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Publication numberUS4391449 A
Publication typeGrant
Application numberUS 06/271,626
Publication dateJul 5, 1983
Filing dateJun 8, 1981
Priority dateJun 8, 1981
Fee statusLapsed
Publication number06271626, 271626, US 4391449 A, US 4391449A, US-A-4391449, US4391449 A, US4391449A
InventorsRobert L. Johnson
Original AssigneeJohnson Robert L
Export CitationBiBTeX, EndNote, RefMan
External Links: USPTO, USPTO Assignment, Espacenet
Board game
US 4391449 A
Abstract
A board game characterized by a playing surface provided with indicia dividing the surface into 64 squares or spaces, and indicia within each space including a positioning mark and eight directive lines radiating outwardly from the positioning mark. The directive lines are either inverting directives or non-inverting directives. The game also includes disk shaped playing pieces having color or shade differentiated sides. The pieces are placed upon the positioning marks of the playing surface and moved along the directive lines in an attempt to capture or trap the opponent's pieces. Movement along an inverting directive line causes the pieces to be turned over to modify their power to capture opponent's pieces.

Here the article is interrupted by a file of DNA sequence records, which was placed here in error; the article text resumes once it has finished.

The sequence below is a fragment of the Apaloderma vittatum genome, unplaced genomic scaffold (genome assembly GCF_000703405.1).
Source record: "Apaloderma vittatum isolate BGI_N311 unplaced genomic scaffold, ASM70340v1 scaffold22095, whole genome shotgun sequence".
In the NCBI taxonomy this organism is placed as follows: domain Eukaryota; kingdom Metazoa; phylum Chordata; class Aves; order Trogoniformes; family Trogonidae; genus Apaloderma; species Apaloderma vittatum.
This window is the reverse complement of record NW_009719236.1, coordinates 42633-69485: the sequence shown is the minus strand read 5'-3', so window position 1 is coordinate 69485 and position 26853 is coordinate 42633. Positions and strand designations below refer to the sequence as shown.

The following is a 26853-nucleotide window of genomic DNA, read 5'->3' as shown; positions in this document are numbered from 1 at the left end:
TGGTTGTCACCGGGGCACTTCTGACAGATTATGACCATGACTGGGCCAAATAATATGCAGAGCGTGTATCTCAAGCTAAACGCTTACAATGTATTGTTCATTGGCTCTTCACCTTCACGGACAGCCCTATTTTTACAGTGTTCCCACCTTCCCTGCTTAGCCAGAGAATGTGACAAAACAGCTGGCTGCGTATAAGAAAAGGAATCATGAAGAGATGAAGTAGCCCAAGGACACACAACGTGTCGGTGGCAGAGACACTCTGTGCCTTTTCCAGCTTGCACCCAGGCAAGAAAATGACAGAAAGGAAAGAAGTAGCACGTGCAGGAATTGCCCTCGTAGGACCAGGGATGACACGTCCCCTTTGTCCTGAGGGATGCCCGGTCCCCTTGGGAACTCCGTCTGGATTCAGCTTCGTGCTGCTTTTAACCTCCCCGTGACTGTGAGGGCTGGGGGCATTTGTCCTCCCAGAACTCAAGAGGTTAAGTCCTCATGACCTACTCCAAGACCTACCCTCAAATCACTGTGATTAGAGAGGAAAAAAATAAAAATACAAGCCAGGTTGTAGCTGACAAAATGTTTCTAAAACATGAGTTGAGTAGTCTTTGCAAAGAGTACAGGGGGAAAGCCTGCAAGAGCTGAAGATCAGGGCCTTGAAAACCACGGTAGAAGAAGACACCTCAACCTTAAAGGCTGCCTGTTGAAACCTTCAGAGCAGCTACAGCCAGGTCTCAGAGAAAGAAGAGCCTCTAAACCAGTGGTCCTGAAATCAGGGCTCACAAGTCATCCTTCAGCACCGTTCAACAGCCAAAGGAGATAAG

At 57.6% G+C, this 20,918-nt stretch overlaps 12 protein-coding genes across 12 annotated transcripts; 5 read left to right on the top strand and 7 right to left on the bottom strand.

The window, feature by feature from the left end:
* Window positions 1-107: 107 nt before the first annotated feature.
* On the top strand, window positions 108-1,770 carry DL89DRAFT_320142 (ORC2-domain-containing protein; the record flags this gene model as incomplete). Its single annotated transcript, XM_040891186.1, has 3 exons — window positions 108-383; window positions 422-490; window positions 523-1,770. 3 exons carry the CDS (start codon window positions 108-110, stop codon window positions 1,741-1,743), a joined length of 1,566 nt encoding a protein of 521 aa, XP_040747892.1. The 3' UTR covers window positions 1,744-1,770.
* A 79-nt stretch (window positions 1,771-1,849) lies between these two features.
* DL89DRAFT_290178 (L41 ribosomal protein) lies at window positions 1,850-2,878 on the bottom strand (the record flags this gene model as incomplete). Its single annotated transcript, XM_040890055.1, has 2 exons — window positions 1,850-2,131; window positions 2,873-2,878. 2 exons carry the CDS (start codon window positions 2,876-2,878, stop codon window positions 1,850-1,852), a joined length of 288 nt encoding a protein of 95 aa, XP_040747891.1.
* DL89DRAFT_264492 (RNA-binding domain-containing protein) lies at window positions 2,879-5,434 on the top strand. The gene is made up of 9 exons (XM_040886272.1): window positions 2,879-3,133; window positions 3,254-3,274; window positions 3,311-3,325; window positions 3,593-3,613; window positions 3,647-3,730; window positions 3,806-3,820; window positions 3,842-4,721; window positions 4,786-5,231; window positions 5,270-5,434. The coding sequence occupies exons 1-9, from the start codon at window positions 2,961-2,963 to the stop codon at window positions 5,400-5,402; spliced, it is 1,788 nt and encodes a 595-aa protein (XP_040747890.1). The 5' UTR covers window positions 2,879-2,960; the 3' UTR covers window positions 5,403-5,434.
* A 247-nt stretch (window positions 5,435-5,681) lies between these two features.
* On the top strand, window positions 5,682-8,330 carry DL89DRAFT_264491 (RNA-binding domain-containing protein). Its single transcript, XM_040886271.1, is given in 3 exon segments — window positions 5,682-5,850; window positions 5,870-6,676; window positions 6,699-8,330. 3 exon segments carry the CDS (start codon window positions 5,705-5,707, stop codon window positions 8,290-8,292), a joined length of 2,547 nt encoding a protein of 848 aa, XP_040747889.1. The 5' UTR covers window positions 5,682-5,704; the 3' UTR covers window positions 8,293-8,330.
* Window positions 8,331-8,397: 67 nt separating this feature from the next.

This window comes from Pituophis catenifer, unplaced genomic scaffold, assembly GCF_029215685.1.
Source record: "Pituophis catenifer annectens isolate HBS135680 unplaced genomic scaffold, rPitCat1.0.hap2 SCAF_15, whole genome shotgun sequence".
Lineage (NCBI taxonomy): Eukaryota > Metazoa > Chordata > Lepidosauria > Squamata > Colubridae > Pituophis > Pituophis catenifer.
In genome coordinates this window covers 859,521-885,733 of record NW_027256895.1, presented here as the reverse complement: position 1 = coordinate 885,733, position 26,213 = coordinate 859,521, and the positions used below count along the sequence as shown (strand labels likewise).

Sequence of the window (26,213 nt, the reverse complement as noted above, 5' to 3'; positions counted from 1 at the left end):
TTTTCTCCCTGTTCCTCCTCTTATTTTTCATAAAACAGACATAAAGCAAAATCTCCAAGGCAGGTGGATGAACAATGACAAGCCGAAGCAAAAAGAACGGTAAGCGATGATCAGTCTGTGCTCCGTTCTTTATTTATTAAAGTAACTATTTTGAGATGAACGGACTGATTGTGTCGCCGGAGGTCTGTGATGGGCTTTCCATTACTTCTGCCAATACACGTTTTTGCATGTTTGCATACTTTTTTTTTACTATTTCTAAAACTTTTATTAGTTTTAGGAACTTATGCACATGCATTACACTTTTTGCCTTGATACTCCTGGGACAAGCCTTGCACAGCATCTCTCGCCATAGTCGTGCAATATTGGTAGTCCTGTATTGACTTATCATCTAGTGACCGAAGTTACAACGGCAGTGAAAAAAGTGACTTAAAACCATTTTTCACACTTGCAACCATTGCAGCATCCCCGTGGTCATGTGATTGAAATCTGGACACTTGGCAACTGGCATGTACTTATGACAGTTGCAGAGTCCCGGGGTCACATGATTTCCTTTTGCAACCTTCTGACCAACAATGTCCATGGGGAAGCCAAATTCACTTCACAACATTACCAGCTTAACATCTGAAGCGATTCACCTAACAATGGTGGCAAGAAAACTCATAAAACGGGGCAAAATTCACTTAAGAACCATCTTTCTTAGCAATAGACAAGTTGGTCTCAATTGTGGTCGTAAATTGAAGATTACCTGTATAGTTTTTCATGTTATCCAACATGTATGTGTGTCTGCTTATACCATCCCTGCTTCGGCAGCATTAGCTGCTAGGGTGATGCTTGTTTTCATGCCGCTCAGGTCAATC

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Claims(11)
What is claimed is:
1. A board game comprising:
a playing surface provided with indicia including:
(A) a first plurality of spaced apart parallel lines;